Unpublished study changes vax plan
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|Wed, 09-30-2009 - 8:45am|
Unpublished study influences Ont.'s vaccine plan
Ontario says it is changing its approach to seasonal flu vaccine administration this year in part because of unpublished data that suggest the seasonal shot might raise the risk of catching swine flu.
Dr. Arlene King, the province's chief medical officer of health, says people 65 and older, who aren't at great risk of catching swine flu, will be offered seasonal flu vaccine in October.
But the seasonal flu won't be offered to younger people in Canada's most populous province until after they are first offered the vaccine for swine flu, which is likely to happen in November.
King says the unpublished study was clearly a factor in the decision to change the sequence of the vaccination program.
That study, based on research ongoing in British Columbia, Ontario and Quebec, suggests that people who have received seasonal flu shots last year may be at greater risk of catching H1N1 flu this year.
While the study is still being peer-reviewed in an unnamed journal, King said it had a direct influence on the policy for this year's flu vaccination program in Ontario.
"There is emerging unpublished evidence that suggests an association between prior seasonal flu vaccination and getting the H1N1 flu. The nature of the association is unclear at this time, so we want people under 65 to wait to get the seasonal flu shot until after the H1N1 flu vaccine until we learn more about this," she told reporters.
The other factors influencing the plan are evidence from the southern hemisphere that shows that H1N1 is dominating other seasonal flu strains.
The vaccines are also being phased in because of the difficulties of trying to provide both types of shots at the same time. That's because the seasonal flu vaccine will be ready in October but swine flu vaccine won't be ready until mid-November.
She added that there is still no scientific data that giving both swine flu and seasonal flu shots at the same time is either safe or effective. So Ontario will take a cautious approach and phase in both flu vaccine programs over three phases:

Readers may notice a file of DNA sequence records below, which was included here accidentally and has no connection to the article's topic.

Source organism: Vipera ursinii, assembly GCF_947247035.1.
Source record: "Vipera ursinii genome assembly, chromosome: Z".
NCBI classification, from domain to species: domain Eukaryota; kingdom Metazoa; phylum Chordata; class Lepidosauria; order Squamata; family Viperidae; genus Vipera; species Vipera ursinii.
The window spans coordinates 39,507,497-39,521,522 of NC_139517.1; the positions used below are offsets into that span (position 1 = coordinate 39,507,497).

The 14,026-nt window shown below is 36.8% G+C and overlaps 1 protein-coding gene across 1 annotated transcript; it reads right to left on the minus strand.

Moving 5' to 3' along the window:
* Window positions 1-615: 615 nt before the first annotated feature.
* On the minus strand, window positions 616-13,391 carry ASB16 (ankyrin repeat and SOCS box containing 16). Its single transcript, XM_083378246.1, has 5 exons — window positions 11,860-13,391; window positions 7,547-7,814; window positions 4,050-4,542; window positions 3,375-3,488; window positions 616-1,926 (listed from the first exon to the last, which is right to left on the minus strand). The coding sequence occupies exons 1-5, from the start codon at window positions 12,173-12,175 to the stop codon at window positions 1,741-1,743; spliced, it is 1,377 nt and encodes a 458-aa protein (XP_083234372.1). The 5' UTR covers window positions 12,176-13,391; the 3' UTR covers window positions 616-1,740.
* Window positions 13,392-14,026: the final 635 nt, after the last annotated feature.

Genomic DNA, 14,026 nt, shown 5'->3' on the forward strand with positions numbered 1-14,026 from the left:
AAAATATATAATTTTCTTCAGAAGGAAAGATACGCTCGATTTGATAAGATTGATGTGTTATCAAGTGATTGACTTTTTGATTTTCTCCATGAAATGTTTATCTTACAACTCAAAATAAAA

1. In October, the seasonal flu vaccine will be offered to Ontarians 65 years and over and residents of long-term care homes
2. H1N1 vaccine will be offered to the general population in November, following the vaccine sequencing guidelines issues by the Public Health Agency of Canada. That means high-priority groups first, and then the rest of the population
3. The seasonal flu vaccine will be then offered to all other residents six months of age and older who still want it.
"It's a different flu season this year and rolling out two flu vaccine programs is a great example of how different it is," Dr. King said.
Earlier in the day, the World Health Organization addressed the worries raised in the unpublished Canadian study in a telephone news briefing.
In a response to a question on the study from CTV's Avis Favaro, Marie-Paule Kieny, director of the WHO's initiative for vaccine research, said researchers in no other countries have made similar findings.
"We are in contact with other countries and having them look at their own data to see if they could have similar observations and none have been able to find anything like that," Kieny told the teleconference from WHO headquarters.
"So the reason why this may be different in Canada and in this particular study is not yet identified. It may be study bias; it may be that something is real.
"But the WHO is looking forward to be able to see the data and to study data and to come to a better understanding of whether this has any chance of indeed putting people are risk, the fact that they've received the seasonal vaccination," Kieny said.
Other provinces mull vaccine plan changes
Meanwhile, a number of Canadian provinces are considering suspending their seasonal flu vaccination programs, in part because of the worries.
Saskatchewan Health Minister Don McMorris said Thursday seasonal flu shots will likely be suspended for everyone in his province except seniors and those in long-term care.
Seniors are more susceptible to the seasonal flu, but their age group seems to be mostly immune from swine flu because of presumed exposure to similar viruses in their lifetimes.
McMorris said he was also worried about the reports that seasonal flu vaccine might make people more susceptible to swine flu. He added that other factors influencing their decision were expectation from flu officials that H1N1 would dominate this winter and crowd out seasonal flu strains.
In Quebec, health officials said earlier this week they're putting the seasonal flu shot program on standby. They too are considering either delaying seasonal flu vaccination until after swine flu vaccine programs are complete, or scrapping seasonal flu vaccination altogether.
"For the moment, it's on hold," Karine White, a media relations liaison with the Ministry of Health and Social Services in Quebec told The Canadian Press.
Swine flu vaccination programs likely wouldn't begin until mid-November, the earliest that the vaccine manufacturer will have it ready, tested and approved.